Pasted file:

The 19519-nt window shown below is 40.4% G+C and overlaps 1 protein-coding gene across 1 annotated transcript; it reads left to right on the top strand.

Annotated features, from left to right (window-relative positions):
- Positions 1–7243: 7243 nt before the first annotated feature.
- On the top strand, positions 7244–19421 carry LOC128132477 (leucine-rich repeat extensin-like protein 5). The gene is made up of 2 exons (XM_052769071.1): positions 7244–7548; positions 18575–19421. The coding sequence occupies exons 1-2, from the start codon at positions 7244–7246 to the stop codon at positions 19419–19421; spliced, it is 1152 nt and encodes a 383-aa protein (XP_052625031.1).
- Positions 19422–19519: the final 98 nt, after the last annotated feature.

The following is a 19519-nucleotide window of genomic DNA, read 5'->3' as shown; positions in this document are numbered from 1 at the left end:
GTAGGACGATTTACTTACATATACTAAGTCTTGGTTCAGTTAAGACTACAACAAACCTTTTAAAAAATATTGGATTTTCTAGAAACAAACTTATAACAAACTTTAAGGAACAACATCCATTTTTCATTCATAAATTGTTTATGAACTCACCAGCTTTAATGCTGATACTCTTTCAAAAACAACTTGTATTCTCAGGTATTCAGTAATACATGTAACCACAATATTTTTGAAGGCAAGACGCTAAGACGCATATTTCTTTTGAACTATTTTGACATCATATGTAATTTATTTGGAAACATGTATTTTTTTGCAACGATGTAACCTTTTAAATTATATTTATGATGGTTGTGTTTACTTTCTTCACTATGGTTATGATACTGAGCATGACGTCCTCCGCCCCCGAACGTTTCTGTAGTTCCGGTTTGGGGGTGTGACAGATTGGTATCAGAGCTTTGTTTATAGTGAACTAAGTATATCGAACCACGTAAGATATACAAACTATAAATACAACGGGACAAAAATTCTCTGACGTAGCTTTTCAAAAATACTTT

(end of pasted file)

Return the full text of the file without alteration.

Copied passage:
The 19519-nt window shown below is 40.4% G+C and overlaps 1 protein-coding gene across 1 annotated transcript; it reads left to right on the top strand.

Annotated features, from left to right (window-relative positions):
- Positions 1–7243: 7243 nt before the first annotated feature.
- On the top strand, positions 7244–19421 carry LOC128132477 (leucine-rich repeat extensin-like protein 5). The gene is made up of 2 exons (XM_052769071.1): positions 7244–7548; positions 18575–19421. The coding sequence occupies exons 1-2, from the start codon at positions 7244–7246 to the stop codon at positions 19419–19421; spliced, it is 1152 nt and encodes a 383-aa protein (XP_052625031.1).
- Positions 19422–19519: the final 98 nt, after the last annotated feature.

The following is a 19519-nucleotide window of genomic DNA, read 5'->3' as shown; positions in this document are numbered from 1 at the left end:
GTAGGACGATTTACTTACATATACTAAGTCTTGGTTCAGTTAAGACTACAACAAACCTTTTAAAAAATATTGGATTTTCTAGAAACAAACTTATAACAAACTTTAAGGAACAACATCCATTTTTCATTCATAAATTGTTTATGAACTCACCAGCTTTAATGCTGATACTCTTTCAAAAACAACTTGTATTCTCAGGTATTCAGTAATACATGTAACCACAATATTTTTGAAGGCAAGACGCTAAGACGCATATTTCTTTTGAACTATTTTGACATCATATGTAATTTATTTGGAAACATGTATTTTTTTGCAACGATGTAACCTTTTAAATTATATTTATGATGGTTGTGTTTACTTTCTTCACTATGGTTATGATACTGAGCATGACGTCCTCCGCCCCCGAACGTTTCTGTAGTTCCGGTTTGGGGGTGTGACAGATTGGTATCAGAGCTTTGTTTATAGTGAACTAAGTATATCGAACCACGTAAGATATACAAACTATAAATACAACGGGACAAAAATTCTCTGACGTAGCTTTTCAAAAATACTTT